The chefs of RACV

RACV RoyalAuto magazine

Starting out young, in the often brutal environment of yesterday’s restaurant kitchens, these talented chefs have risen to the top, bringing professionalism, hard work, passion and creativity, plus healthy doses of reality and humanity, to their roles at RACV clubs and resorts.

From cooking for royalty to delivering pizzas in the snow, each has a story to tell.

Rohan McCullagh, Executive chef, Inverloch Resort
Josh Pelham, Executive chef, Cape Schanck Resort
Mark Normoyle, Executive chef, City Club
Victor Bush, Head chef, Goldfields Resort
Michael Bannerman, Executive chef, Torquay Resort
Josh Cochrane, Executive pastry chef, City Club
David Martin, Executive chef, Healesville Country Club
Lee Jeynes, Executive chef, Noosa Resort
Glenn Bacon, Executive chef, Royal Pines Resort

Rohan McCullagh
Rohan McCullagh

Rohan McCullagh

Executive chef, Inverloch Resort

I wanted to be a pilot, then at 15 I started in kitchens washing dishes, and by the time I applied to get into the air force they knocked me back. Fate stepped in, I guess.

I’ve always been pretty good with attention to detail. I did a lot of fine dining in my early years. I’ve very much been into the creative side, making something out of nothing. It is a form of art – you like to
have an experience behind your food, a bit of a story.

I did my apprenticeship under a Michelin-starred French chef. He was a brilliant chef, a nice guy when he was in a good mood, but when he was grumpy we all knew about it. He told me a few times he’d punch me in the nose. You’d try to work out what you’d done wrong and move on.

A lot of chefs I’ve worked with have said: “I hope my kids don’t get into this, it’s too hard.” But I still love it after 20-odd years. Our kids are two and four, and I try to teach them a bit of cooking at home, sit them up at the bench while I’m making stuff. I wouldn’t force them to be chefs, but I wouldn’t deter them either.

Signature dish: Koonwarra lamb rump with parsnip puree, heirloom carrots and puffed quinoa. The lamb rump is sous vide to 61C and then char-grilled to get a perfect medium every time.

Favourite local ingredient: The lamb rump is sourced locally from the Gippsland area as are the heirloom carrots. The heirloom carrots I get from a local fruit and veg co-op in a neighbouring town that only sells local organic produce sourced within a 50-kilometre radius. They specialise in a lot of heirloom and rare varieties of fruit and vegetables that change from week to week with what is available.

Josh Pelham
Josh Pelham

Josh Pelham

Executive chef, Cape Schanck Resort

My dream occupation was a Formula One driver – Michael Schumacher was my hero. Then reality set in.

Doing my apprenticeship under the likes of Raymond Capaldi and George Calombaris in Melbourne fuelled my fire to travel. My formative moment came after I’d been working for a couple of months at The Square in London, a two-Michelin-star restaurant. Someone needed to look after an exclusive function, I put my hand up, something went wrong, and the head chef told me to get out.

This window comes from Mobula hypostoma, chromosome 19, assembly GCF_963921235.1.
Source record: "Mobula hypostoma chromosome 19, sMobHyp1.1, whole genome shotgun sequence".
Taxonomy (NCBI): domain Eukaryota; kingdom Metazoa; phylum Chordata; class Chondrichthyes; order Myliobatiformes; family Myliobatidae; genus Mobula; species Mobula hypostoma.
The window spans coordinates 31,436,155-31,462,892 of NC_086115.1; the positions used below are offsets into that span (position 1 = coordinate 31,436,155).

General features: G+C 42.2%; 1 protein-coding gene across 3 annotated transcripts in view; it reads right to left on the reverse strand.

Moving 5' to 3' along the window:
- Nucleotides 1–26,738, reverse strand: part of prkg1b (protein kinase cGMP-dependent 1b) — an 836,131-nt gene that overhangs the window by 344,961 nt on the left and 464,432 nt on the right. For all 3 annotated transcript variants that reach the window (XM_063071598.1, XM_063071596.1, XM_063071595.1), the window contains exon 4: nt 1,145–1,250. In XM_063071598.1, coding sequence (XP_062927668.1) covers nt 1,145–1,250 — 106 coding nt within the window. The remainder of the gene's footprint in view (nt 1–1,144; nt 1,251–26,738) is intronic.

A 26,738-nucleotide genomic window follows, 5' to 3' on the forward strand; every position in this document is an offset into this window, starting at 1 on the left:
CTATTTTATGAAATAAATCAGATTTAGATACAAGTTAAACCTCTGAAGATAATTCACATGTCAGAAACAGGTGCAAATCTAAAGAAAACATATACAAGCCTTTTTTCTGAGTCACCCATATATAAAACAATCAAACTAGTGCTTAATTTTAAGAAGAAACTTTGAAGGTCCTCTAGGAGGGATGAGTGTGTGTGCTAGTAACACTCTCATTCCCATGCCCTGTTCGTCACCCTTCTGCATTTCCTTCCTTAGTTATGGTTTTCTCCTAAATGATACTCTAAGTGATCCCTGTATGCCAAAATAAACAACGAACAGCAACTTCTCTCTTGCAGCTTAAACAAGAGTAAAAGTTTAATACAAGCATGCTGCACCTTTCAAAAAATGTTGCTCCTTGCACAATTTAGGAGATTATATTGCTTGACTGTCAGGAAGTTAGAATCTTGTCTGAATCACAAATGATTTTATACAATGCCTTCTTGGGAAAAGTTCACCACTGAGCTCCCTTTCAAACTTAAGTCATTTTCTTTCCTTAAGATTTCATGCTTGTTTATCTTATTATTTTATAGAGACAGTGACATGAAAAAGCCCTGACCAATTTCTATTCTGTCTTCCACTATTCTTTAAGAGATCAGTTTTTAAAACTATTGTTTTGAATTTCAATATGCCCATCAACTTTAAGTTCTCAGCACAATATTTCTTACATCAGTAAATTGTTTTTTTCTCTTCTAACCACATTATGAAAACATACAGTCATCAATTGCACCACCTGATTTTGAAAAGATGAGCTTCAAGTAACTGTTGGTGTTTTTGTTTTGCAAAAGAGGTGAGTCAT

I said, “I’m not going anywhere. I’ve just come halfway around the world to be here. You’re going to have to do a lot more than just tell me to leave.” That was the day I really committed to the industry. I was there for five years.

I think I’m a fair, reasonable person, but I have very high expectations. I’m always looking to improve what we’re doing. The best thing about my job is seeing people succeed – working with them, seeing the potential in them and helping them grow as a person. You end up making yourself a little bit redundant.

Signature dish: Glazed and stuffed chicken wings with leeks, caramelised shallots and roast chicken consommé. I love that it’s simple ingredients, transformed into a beautiful dish that’s perfectly balanced, rich in flavour and delicious. I first cooked it at The Square, a two Michelin-starred restaurant in London.

Favourite local ingredient: Being on the peninsula we’re so fortunate to have wonderful farmers and growers on our doorstep, like Cape Schanck Olive Estate olive oil, Pure Peninsula Honey and Hawkes Farm potatoes.

Mark Normoyle
Mark Normoyle

Mark Normoyle

Executive chef, City Club

I actually wanted to be a carpenter, but a tough old bugger of a teacher told me I should try something else. At 15 I was washing dishes at a pub in the western suburbs, and by 19 I was running small kitchens in restaurants and pubs. I knew there was more to cooking than making money for people, so I dropped my salary by half and worked as a breakfast chef in my first five-star hotel, the Sheraton at Ayers Rock Resort. That’s the best move I ever made.

I’ve had some good influences, including an English guy from a Michelin-star background who was a terrible manager but amazing with food. He used to sabotage you, like he wanted you to fail. He’d hide your food, cross things off your order. He liked turmoil. But when it came to the product on the plate, he was amazing.

My son and I like collecting things. We go around garage sales, markets and stalls, buying old car parts. My shed’s like a man cave full of rusty old things. I think my lack of carpentry skills made me more determined. Now I just have a crack at everything.